Food Seattle Select Guide: Food Network celebrity chef Anthony Sedlak
In this edition, the Food Seattle Select Guide features an interview with Anthony Sedlak, the host of the Food Network series The Main. Young and innovative, Anthony Sedlak is well on his way to becoming the next up-and-coming chef superstar. Born and raised in British Columbia and still in his early 20’s, Anthony’s professional career may seem relatively short compared to that of other celebrity chefs. However, this rising young star is running circles around many local and international chefs, proving that age is no issue when it comes to knowing your food.
At only 22, Anthony was selected as Canada's representative for the 2006 Hans Bueschken World Junior Chef Challenge in Auckland where he took home a silver medal for Canada. A few months later Anthony won Food Network Canada’s Superstar Chef Challenge II.
He is currently promoting the second season of his hit TV show The Main, on the Food Network where Anthony prepares delicious rustic dishes featuring one main ingredient. He has also just released a new cookbook based on his hit TV show and titled The Main – Recipes.
Click here To view Anthony's Warm Apple Compote with Calvados and Golden Raisins and Arugula Salad with Balsamic Vinegar recipes.
FS (Food Seattle) - Christmas Dinner Spread – what will this look like?
AS (Anthony Sedlak) – I’d prepare a slow roasted pork loin, crusted in mustard and thyme. I also love Gratin Dauphinois, along with a nice rustic bread stuffing made with pine nuts and dried fruits. I’d make a beautiful wine sauce to finish it all off and end the meal with traditional pumpkin pie and whipped cream.
FS - What are some of your secrets for throwing a great holiday cocktail party?
AS - I recommend setting up little food stations throughout the house. It creates a great sense of movement in the room and helps get the guests socializing. You can create unique stations themed around a particular food; one station can be cheese, another can be fondue. Oysters on ice are always nice as it allows guests to dress them themselves. Drinks and cocktails are easily set up in the kitchen.
Try to keep it simple and do all your prep ahead of time. I highly recommend getting all your ingredients together but wait to assemble your appies (sic) once your guests arrive. This prevents the food from getting soggy or oxidized. It keeps things fresh!
FS - Where do you do most of your shopping?
AS - Primarily Granville Island and the Trout Lake Farmers market during the summer.
FS - How would you best describe your culinary style?
AS - It’s rustic with a focus on great flavors. Simplistic, Mediterranean, British pub influences. Very simple, hearty comfort foods.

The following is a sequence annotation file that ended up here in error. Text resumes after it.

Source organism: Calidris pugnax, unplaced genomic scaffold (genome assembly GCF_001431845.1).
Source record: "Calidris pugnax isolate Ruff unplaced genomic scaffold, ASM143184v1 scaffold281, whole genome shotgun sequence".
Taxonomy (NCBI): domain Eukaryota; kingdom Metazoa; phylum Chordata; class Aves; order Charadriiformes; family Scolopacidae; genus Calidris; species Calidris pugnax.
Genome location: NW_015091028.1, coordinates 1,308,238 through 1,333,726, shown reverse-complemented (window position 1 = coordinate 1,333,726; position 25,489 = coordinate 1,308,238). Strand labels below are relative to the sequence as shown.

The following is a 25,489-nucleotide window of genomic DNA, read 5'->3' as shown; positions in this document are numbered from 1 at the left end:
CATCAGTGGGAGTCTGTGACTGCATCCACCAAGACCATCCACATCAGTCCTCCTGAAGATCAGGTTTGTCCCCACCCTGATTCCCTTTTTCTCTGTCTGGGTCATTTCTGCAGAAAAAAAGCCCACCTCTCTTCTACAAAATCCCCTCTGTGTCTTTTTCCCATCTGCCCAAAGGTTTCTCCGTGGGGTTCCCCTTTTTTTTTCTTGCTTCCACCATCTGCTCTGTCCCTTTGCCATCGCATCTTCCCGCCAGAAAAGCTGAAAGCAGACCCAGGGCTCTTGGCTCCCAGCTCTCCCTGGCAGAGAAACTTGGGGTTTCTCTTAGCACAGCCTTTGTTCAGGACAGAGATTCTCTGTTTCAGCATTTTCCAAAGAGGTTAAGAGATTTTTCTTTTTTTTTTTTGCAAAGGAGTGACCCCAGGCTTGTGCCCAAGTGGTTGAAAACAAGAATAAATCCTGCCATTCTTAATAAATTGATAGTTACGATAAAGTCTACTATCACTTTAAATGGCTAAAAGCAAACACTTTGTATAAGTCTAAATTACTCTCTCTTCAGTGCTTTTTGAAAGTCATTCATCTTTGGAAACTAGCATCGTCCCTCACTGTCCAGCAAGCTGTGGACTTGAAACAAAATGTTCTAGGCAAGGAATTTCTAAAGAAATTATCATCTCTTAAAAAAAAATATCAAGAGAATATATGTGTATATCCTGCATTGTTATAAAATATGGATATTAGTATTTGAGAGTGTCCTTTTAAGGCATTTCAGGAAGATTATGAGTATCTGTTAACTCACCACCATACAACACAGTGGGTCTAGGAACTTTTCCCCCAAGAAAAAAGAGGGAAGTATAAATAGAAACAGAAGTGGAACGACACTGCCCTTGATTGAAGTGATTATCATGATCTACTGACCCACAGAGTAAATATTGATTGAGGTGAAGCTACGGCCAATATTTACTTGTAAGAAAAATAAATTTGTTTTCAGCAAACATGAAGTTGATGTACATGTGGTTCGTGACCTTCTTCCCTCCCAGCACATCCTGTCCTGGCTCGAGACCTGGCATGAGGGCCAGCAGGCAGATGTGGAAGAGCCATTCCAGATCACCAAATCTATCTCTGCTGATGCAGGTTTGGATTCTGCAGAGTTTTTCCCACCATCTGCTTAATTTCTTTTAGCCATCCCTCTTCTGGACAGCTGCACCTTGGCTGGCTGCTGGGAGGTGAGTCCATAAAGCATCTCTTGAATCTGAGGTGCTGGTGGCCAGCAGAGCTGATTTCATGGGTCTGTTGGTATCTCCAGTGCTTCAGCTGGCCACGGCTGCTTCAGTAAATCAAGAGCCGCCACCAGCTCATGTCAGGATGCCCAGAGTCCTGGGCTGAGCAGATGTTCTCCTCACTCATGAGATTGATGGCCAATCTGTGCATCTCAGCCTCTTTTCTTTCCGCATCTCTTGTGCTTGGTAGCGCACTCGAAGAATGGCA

FS - Biggest misconception people have regarding preparing delicious holiday meals at home?
AS - Definitely, it has to be over complication. Good food doesn’t mean it’s hard to make. People generally over complicate things. The best dishes come from great ingredients that are paired with other ingredients that compliment each other.
FS - So how does a person know what ingredients work well together and which ones don’t?
AS - You buy the book! – What I am trying to teach people is that a great meal should start from one feature ingredient and to build around it. It makes shopping for and preparing meals so much easier.
My girlfriend is notorious for buying three or four great items from the market, but nothing really goes together. When I go to the market I have one key ingredient in mind. I’ll look for seasonal ingredients like beautiful organic vine ripened tomatoes as a starting place, and then build the meal from there.
FS - What advice can you offer people who are hesitant to convert to organic ingredients (costs, availability etc)?
AS - I believe organic ingredients have their place – the organic industry is so accessible to everyone these days, it’s easy to incorporate organic ingredients into any meal.
My suggestion is to spend the money on organic ingredients that are showcased in your meal. Items that are up front and center like green beans, tomatoes, carrots etc. are great choices. I also highly recommend using organic chicken as the quality and taste is far superior to its conventional counterpart.
I don’t think there’s a need to spend money on things like organic sugar, flour or vegetables that are being used in stocks, etc. I’m also not a big fan of organic bulk products or organic beef and pork as these products can be inconsistent and the standards are not as developed.
FS - What are your top three favourite ingredients that you can’t live without?
AS - Chorizo sausage, Xeres vinegar, a good quality olive oil.
FS - From whom have you learned the most over the years?
AS - Chef Ollie Couillaud – A chef I worked with in London for two years.
FS - Biggest lesson in your career thus far?
AS - Cooking is not rocket science; we’re not saving lives here. (KISS) Keep it simple stupid – is my motto.
FS - When you are not working, how do you spend your time?
AS - I’m a big movie buff. I enjoy walking my dog, running, motorcycles, snowboarding, hanging out with my girlfriend, cooking, that kind of stuff.
FS - Personal indulgence – what would it be?
AS - Twix bars are my weakness!
By Leslie Horne
Images supplied by Anthony Sedlak
Edited by: Sheila G. LoGuisto
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